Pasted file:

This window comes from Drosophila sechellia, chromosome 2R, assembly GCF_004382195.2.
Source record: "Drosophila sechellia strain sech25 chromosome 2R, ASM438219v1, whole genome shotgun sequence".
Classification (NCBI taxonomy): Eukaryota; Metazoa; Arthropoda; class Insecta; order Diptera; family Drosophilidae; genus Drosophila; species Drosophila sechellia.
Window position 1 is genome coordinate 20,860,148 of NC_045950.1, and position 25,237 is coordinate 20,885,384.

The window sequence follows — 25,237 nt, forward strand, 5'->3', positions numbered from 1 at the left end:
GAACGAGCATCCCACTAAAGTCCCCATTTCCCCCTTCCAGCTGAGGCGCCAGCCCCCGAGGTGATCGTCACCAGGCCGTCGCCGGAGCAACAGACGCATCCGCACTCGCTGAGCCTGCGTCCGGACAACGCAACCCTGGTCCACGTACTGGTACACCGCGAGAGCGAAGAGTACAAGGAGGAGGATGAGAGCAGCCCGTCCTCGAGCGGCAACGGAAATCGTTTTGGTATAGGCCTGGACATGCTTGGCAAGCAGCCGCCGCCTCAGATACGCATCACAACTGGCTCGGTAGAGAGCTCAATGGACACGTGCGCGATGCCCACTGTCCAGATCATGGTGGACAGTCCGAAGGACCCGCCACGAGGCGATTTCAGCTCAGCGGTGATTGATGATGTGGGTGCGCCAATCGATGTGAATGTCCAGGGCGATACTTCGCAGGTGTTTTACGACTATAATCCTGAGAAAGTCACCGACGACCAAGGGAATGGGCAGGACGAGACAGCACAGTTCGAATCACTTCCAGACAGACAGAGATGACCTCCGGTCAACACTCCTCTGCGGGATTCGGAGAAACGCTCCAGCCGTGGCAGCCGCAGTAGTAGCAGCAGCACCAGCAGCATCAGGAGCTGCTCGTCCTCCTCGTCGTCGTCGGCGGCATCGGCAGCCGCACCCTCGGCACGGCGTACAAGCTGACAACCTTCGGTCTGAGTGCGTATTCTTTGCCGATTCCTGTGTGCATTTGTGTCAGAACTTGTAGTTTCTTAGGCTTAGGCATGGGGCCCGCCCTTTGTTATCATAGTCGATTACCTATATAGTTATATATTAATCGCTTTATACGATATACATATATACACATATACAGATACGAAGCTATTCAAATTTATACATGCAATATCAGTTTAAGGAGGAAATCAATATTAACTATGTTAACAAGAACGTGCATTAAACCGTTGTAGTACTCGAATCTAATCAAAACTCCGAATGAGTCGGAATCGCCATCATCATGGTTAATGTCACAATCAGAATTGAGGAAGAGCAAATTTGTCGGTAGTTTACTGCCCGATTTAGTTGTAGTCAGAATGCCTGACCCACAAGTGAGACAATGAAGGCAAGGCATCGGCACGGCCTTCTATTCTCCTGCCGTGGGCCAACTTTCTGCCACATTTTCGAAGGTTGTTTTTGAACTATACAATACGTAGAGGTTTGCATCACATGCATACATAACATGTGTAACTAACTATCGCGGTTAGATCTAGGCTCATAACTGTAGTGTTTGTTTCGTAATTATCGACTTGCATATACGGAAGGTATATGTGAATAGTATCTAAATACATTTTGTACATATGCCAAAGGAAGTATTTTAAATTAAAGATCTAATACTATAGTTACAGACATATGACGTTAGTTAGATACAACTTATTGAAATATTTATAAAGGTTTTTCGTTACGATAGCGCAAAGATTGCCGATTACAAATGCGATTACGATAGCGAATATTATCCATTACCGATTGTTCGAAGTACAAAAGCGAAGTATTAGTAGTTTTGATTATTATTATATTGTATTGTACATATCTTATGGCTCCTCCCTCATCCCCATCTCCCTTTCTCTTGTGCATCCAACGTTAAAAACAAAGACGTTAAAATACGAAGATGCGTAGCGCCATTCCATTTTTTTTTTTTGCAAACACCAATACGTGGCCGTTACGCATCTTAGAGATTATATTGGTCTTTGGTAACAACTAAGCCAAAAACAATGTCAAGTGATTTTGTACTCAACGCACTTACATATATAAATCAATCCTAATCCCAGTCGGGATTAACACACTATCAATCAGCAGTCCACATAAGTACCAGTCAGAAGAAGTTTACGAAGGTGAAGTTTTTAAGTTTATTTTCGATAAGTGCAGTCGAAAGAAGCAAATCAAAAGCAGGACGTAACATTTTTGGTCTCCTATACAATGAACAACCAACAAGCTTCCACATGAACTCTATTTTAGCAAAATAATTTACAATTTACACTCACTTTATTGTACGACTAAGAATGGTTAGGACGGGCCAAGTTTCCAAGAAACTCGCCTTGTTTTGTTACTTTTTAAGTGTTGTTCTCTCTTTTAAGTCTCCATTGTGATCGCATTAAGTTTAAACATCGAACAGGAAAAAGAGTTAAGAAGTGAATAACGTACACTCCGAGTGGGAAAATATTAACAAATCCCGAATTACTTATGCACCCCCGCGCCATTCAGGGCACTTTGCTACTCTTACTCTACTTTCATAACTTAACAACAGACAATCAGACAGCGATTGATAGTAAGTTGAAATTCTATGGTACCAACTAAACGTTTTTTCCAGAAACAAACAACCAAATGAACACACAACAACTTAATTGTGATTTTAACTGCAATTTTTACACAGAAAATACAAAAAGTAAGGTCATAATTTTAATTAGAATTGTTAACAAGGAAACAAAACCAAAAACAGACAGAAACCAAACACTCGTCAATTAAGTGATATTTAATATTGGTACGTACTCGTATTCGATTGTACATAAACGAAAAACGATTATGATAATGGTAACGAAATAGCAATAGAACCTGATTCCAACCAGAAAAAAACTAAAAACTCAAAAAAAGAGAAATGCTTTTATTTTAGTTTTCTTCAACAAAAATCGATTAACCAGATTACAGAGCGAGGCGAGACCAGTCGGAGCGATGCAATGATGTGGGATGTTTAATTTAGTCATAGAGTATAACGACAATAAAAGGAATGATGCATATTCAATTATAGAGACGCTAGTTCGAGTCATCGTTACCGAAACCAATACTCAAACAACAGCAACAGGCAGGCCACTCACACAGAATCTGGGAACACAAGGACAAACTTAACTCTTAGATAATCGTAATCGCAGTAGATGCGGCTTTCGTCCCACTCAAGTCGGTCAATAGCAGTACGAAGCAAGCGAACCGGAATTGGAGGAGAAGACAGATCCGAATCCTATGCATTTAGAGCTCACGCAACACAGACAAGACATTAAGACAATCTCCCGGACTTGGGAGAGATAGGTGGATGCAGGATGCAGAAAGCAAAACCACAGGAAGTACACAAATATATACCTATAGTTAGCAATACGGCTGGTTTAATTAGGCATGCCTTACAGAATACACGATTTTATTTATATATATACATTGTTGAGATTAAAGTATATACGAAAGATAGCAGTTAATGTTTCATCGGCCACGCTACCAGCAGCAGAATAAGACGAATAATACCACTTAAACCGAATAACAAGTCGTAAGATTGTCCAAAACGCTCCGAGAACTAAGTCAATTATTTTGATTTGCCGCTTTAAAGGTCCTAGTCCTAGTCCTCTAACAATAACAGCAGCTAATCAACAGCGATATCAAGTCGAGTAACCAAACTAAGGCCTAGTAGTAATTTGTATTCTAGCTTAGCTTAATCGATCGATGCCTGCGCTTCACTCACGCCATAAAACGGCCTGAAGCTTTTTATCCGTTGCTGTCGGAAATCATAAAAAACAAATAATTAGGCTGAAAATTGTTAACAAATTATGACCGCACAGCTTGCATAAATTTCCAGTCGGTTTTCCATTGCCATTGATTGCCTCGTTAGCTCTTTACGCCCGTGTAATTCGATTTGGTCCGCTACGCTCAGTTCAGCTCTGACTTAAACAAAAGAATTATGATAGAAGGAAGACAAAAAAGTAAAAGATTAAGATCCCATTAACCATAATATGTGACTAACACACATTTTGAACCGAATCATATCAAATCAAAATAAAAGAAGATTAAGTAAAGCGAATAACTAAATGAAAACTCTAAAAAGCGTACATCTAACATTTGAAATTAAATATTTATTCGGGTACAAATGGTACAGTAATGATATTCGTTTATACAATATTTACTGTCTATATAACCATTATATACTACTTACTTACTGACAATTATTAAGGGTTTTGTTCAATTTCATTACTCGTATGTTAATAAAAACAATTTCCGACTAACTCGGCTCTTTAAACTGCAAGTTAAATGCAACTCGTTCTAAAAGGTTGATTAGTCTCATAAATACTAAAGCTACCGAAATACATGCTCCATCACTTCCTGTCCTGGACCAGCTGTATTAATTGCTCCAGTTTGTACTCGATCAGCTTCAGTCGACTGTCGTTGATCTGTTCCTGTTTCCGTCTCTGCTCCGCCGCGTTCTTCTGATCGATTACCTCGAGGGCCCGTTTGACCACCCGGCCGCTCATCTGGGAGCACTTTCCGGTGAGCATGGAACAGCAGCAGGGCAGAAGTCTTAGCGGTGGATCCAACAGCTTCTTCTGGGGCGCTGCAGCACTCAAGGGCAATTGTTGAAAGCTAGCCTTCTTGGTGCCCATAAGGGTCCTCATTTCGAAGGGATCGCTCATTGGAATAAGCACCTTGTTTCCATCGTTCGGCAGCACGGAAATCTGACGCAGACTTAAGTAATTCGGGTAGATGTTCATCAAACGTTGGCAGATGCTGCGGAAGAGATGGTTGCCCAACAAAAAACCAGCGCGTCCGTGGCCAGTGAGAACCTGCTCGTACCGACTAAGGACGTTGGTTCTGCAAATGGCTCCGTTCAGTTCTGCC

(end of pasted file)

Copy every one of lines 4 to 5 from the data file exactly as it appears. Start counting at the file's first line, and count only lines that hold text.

Window position 1 is genome coordinate 20,860,148 of NC_045950.1, and position 25,237 is coordinate 20,885,384.

The window sequence follows — 25,237 nt, forward strand, 5'->3', positions numbered from 1 at the left end: